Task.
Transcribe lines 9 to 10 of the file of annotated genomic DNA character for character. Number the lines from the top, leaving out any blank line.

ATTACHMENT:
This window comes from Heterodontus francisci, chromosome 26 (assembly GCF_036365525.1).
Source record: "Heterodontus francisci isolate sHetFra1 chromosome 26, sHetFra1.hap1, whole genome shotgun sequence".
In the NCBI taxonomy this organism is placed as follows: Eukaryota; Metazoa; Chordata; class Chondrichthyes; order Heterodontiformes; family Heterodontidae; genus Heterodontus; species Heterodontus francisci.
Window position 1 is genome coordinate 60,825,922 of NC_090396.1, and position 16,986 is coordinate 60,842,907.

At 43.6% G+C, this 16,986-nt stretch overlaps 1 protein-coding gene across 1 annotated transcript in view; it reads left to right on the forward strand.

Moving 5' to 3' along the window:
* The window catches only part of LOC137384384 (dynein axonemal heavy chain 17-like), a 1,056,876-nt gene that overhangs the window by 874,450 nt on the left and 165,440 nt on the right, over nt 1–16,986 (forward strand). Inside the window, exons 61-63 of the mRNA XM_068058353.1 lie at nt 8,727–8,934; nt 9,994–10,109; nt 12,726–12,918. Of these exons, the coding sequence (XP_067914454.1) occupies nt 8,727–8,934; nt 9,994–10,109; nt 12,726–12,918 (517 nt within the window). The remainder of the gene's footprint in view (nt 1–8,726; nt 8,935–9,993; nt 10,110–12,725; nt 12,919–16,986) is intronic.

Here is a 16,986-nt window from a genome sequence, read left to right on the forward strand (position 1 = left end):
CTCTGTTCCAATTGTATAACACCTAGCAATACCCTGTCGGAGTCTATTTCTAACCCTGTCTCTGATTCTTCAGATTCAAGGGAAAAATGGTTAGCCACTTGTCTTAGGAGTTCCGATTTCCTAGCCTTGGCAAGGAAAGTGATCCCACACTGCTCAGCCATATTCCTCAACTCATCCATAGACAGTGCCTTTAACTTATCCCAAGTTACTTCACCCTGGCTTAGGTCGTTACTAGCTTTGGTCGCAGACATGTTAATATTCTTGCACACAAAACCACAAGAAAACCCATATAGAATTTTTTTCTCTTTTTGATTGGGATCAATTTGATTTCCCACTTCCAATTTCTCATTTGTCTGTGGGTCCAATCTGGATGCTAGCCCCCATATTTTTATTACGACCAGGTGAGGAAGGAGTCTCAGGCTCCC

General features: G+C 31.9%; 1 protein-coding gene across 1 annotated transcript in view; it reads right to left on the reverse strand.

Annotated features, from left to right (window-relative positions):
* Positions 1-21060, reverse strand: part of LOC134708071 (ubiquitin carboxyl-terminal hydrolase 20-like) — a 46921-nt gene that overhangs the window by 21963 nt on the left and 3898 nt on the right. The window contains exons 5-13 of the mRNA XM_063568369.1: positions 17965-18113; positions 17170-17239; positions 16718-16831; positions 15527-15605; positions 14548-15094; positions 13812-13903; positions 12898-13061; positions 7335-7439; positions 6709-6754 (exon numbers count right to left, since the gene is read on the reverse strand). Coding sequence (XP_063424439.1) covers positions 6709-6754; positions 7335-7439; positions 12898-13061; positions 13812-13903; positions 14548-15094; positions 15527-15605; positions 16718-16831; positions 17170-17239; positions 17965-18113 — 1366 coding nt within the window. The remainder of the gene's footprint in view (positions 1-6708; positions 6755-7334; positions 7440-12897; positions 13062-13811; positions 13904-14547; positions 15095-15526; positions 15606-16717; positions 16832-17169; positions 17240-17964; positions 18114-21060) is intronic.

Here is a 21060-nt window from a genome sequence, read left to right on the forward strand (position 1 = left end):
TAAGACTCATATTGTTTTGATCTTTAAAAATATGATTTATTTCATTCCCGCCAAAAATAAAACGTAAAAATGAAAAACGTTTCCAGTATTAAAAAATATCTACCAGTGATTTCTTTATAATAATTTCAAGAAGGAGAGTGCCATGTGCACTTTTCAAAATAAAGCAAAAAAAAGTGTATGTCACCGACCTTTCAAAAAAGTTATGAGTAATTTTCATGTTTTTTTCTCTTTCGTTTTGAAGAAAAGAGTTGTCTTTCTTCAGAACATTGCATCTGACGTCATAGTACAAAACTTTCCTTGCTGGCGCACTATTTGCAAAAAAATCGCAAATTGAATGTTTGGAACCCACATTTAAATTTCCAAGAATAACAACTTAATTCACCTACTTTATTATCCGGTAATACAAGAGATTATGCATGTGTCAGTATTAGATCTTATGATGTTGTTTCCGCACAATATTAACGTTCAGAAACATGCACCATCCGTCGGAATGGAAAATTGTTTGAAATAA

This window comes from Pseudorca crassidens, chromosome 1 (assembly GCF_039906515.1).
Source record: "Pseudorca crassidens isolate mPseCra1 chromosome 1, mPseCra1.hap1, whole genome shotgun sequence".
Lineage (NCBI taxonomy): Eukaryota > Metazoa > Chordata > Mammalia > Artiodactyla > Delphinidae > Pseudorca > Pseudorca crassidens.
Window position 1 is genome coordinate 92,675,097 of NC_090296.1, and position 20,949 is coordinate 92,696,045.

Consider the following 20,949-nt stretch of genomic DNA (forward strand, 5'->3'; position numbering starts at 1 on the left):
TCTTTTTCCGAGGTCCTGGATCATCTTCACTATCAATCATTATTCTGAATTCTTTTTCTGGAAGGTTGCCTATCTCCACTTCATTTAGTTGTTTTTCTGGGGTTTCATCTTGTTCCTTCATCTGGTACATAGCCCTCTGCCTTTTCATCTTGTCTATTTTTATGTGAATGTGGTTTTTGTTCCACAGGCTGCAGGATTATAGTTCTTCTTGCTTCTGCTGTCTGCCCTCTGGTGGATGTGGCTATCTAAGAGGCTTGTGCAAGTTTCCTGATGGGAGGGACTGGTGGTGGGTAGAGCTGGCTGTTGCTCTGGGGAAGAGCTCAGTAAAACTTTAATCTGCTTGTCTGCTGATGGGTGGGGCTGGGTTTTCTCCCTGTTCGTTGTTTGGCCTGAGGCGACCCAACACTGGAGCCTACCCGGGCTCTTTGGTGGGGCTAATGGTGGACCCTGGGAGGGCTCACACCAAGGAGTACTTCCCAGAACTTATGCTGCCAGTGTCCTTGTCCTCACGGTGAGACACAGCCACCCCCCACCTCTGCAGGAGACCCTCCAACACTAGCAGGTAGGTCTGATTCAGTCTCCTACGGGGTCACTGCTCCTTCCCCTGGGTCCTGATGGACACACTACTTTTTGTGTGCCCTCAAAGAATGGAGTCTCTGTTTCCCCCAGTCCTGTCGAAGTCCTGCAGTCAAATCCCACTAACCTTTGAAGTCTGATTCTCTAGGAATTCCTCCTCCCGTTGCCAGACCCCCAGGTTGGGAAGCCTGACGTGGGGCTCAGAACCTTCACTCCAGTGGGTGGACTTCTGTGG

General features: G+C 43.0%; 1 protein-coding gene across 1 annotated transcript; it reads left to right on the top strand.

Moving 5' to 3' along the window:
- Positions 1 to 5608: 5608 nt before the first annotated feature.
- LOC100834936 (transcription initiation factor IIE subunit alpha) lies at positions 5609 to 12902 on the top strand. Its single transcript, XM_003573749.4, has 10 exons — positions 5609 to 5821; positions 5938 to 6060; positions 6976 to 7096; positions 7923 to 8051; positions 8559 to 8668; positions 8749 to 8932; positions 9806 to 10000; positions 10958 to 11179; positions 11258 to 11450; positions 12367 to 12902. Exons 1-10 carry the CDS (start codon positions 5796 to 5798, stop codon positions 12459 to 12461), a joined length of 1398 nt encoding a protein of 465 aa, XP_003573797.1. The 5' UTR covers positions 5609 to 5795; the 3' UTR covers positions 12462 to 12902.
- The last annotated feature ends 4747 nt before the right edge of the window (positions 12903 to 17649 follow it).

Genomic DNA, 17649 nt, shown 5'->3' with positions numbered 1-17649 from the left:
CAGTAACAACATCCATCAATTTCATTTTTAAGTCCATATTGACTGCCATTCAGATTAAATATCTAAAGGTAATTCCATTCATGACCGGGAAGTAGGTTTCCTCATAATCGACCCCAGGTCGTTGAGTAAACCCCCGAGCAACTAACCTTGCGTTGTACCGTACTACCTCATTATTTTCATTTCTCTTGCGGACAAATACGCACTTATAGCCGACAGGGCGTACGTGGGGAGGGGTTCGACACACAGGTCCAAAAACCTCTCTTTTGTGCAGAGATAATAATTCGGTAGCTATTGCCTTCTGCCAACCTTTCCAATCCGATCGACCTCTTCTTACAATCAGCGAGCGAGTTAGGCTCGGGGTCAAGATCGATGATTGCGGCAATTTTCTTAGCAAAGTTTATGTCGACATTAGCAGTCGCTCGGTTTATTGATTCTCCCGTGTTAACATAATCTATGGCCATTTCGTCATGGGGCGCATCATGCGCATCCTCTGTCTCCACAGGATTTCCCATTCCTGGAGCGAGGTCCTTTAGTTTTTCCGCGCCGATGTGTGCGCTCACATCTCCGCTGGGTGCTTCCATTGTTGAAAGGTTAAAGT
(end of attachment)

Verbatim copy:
CTCTGTTCCAATTGTATAACACCTAGCAATACCCTGTCGGAGTCTATTTCTAACCCTGTCTCTGATTCTTCAGATTCAAGGGAAAAATGGTTAGCCACTTGTCTTAGGAGTTCCGATTTCCTAGCCTTGGCAAGGAAAGTGATCCCACACTGCTCAGCCATATTCCTCAACTCATCCATAGACAGTGCCTTTAACTTATCCCAAGTTACTTCACCCTGGCTTAGGTCGTTACTAGCTTTGGTCGCAGACATGTTAATATTCTTGCACACAAAACCACAAGAAAACCCATATAGAATTTTTTTCTCTTTTTGATTGGGATCAATTTGATTTCCCACTTCCAATTTCTCATTTGTCTGTGGGTCCAATCTGGATGCTAGCCCCCATATTTTTATTACGACCAGGTGAGGAAGGAGTCTCAGGCTCCC

General features: G+C 31.9%; 1 protein-coding gene across 1 annotated transcript in view; it reads right to left on the reverse strand.